2 figures omitted
Hantavirus pulmonary syndrome (HPS) is a rodentborne viral disease characterized by severe pulmonary illness and a case-fatality ratio of 30%-40%. Sin Nombre virus causes the majority of HPS cases in the United States, and the deer mouse (Peromyscus maniculatus) is its predominant reservoir. This report describes an increase in human cases of HPS reported during January-March 2006 from Arizona, New Mexico, North Dakota, Texas, and Washington state. The findings emphasize the need for renewed attention to reducing the risk for hantavirus exposure.
HPS is characterized by a febrile illness (i.e., temperature >101.0°F) associated with bilateral diffuse interstitial edema of the lungs developing within 72 hours of hospitalization in a previously healthy person; radiographically, the edema can resemble acute respiratory distress syndrome.1 Annually, the majority of HPS cases occur in spring and summer; however, the seasonality of HPS can vary by elevation, location, and biome, and cases have been identified throughout the winter and early spring.2 Since recognition of the disease in 1993, CDC has confirmed 438 cases of HPS* reported from 30 states among residents of 32 states; 35% (154) of these cases were fatal.
During January-March 2006, a total of nine confirmed cases (based on onset date) of HPS were reported from Arizona, New Mexico, North Dakota, Texas, and Washington. Six of the nine cases were in Arizona and New Mexico. During 1994 and 1999, a similar number of HPS cases was confirmed nationally in the same 3-month period. Both years were characterized by environmental conditions (e.g., increased rainfall and vegetative biomass) during the preceding 1-2 years that promoted increased rodent populations. This, in turn, increased virus transmission in the rodent populations and increased exposure risk for humans.2-4 During 1994, 1999, and 2000, more than six cases were confirmed in the first 3 months of each year, and all had a high yearly total of HPS cases. Nine cases of HPS were identified in the first 3 months of 2006, suggesting that a greater risk for human hantavirus infection might exist this year.
D Engelthaler, C Levy, Arizona Dept of Health Svcs. P Ettestad, DVM, New Mexico Dept of Health. K Kruger, North Dakota Dept of Health. J Schuermann, Texas Dept of State Health Svcs. M Leslie, DVM, Washington Dept of Health. Special Pathogens Br, Div of Viral and Rickettsial Diseases, National Center for Zoonotic, Vector-Borne, and Enteric Diseases (proposed), CDC.
Hantavirus infection can occur after exposure to infectious virus in rodent saliva or excreta. HPS typically begins as headache, fever, and myalgia and is soon followed by pulmonary edema, which often leads to severe respiratory compromise; thrombocytopenia, presence of immunoblasts, and hemoconcentration are characteristic laboratory findings.1 Other than supportive care, no treatment exists for hantavirus infection. The probability of surviving HPS increases with early recognition, hospitalization, and aggressive pulmonary and hemodynamic support.5,6 All health-care providers are strongly encouraged to become familiar with the signs and symptoms of HPS7 and to report suspected cases immediately to their state health departments.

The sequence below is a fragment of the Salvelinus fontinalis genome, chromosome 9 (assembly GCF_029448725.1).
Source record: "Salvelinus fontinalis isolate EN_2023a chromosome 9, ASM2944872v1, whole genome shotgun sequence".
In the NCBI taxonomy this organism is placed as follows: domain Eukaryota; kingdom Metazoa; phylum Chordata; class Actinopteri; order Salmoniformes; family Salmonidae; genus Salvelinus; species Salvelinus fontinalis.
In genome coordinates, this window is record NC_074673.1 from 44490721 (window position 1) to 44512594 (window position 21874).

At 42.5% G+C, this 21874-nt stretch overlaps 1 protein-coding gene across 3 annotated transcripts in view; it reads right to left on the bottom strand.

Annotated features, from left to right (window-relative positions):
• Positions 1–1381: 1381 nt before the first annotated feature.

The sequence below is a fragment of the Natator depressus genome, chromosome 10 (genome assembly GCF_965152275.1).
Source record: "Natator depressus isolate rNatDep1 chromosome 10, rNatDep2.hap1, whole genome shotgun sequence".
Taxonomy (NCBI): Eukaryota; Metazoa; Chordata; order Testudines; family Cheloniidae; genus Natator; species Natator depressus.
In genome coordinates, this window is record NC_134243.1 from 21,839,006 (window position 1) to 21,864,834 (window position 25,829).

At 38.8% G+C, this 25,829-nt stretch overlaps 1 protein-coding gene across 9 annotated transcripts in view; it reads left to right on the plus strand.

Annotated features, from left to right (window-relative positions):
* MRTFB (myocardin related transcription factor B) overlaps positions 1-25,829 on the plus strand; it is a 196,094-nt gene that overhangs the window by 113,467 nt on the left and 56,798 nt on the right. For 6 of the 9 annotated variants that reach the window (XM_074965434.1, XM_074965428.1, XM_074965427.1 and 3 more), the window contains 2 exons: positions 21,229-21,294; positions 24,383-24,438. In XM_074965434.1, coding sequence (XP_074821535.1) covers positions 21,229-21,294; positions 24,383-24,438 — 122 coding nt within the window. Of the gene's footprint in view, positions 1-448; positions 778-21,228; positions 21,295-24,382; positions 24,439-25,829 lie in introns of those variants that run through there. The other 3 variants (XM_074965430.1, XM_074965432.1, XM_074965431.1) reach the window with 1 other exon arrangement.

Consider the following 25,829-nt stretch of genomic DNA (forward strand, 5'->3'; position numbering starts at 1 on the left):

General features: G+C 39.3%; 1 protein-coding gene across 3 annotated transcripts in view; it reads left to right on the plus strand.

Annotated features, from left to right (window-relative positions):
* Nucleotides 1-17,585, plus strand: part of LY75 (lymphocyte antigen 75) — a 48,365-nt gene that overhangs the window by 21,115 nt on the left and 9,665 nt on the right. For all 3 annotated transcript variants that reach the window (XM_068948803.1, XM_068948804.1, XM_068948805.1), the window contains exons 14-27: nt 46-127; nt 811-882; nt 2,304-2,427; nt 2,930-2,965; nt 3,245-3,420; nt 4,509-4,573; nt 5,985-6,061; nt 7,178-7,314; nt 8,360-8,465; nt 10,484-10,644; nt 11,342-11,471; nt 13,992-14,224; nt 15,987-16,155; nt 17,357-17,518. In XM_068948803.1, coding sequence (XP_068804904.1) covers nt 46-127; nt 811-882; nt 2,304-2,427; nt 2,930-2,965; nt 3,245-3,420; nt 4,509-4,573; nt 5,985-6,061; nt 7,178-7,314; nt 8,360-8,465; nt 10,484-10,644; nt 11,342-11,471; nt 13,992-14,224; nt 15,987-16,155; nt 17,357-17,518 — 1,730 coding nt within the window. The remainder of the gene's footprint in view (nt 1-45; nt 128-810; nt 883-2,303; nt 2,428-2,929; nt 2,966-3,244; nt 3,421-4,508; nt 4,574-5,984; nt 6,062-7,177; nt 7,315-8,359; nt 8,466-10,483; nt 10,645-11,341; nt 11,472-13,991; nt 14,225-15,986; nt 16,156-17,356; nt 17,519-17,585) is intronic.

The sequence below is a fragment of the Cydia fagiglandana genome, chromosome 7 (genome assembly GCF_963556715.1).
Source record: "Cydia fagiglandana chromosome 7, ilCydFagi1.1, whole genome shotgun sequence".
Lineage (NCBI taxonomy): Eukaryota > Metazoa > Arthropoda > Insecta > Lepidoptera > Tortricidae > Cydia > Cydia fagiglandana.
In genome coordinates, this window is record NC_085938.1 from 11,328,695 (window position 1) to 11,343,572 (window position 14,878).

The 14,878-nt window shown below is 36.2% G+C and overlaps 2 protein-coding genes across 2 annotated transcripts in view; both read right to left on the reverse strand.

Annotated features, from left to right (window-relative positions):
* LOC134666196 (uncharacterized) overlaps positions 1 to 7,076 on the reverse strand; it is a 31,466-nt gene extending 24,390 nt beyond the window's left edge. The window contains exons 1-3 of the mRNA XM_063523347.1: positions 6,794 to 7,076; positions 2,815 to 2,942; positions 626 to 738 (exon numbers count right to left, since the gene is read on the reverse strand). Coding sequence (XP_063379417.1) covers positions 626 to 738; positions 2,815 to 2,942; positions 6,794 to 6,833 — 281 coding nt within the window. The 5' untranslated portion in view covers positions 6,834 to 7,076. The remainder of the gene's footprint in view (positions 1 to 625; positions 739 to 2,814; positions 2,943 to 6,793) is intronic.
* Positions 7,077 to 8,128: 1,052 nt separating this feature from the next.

Since 1994, CDC has sponsored continuous monitoring of rodent populations at study sites in Arizona, Colorado, New Mexico, and Montana.8 Larger rodent populations and subsequent higher prevalence of hantavirus infection in rodent populations have been associated with higher risk for hantavirus exposure in human populations.2,9,10 Environmental conditions, including increased rainfall during 2005, likely contributed to increased rodent populations in certain areas of the Southwest. Some rodent monitoring sites have continued to have high rodent population densities or high levels of hantavirus infection during spring 2006, suggesting an increased risk for hantavirus infection among human populations in certain rural areas (J Mills, PhD, personal communication, May 2006).
Public health education (especially among residents of rural areas of the western United States) regarding the importance of risk-reduction measures should be emphasized, especially in spring and summer, when the majority of previous HPS cases have been identified. Most persons with HPS are thought to have been infected in and around their homes; therefore, limiting opportunities for peridomestic exposure to rodents and their excreta is particularly important.
CDC's Seal Up! Trap Up! Clean Up! campaign offers detailed information on preventing transmission of diseases from rodents and a comprehensive rodent-control website.† Measures to prevent HPS include (1) sealing up holes inside and outside the home to prevent entry by rodents, (2) trapping rodents around the home to help reduce the rodent population, (3) cleaning up potential rodent food sources and nesting sites, and (4) taking precautions when cleaning. CDC also provides detailed recommendations for HPS risk reduction.10 Additional information regarding HPS is available from local or state health departments; through the hantavirus hotline, 404-639-1510; on CDC's All About Hantaviruses website‡; and by mail.§
REFERENCES: 10 available.
*As of May 10, 2006.
†Available at http://www.cdc.gov/rodents.
‡Available at http://www.cdc.gov/hantavirus.
§Special Pathogens Branch, Division of Viral and Rickettsial Diseases, National Center for Infectious Diseases, Mailstop G-14, 1600 Clifton Road, N.E., Atlanta, GA 30333.
Hantavirus Pulmonary Syndrome—Five States, 2006. JAMA. 2006;296(20):2434. doi:10.1001/jama.296.20.2434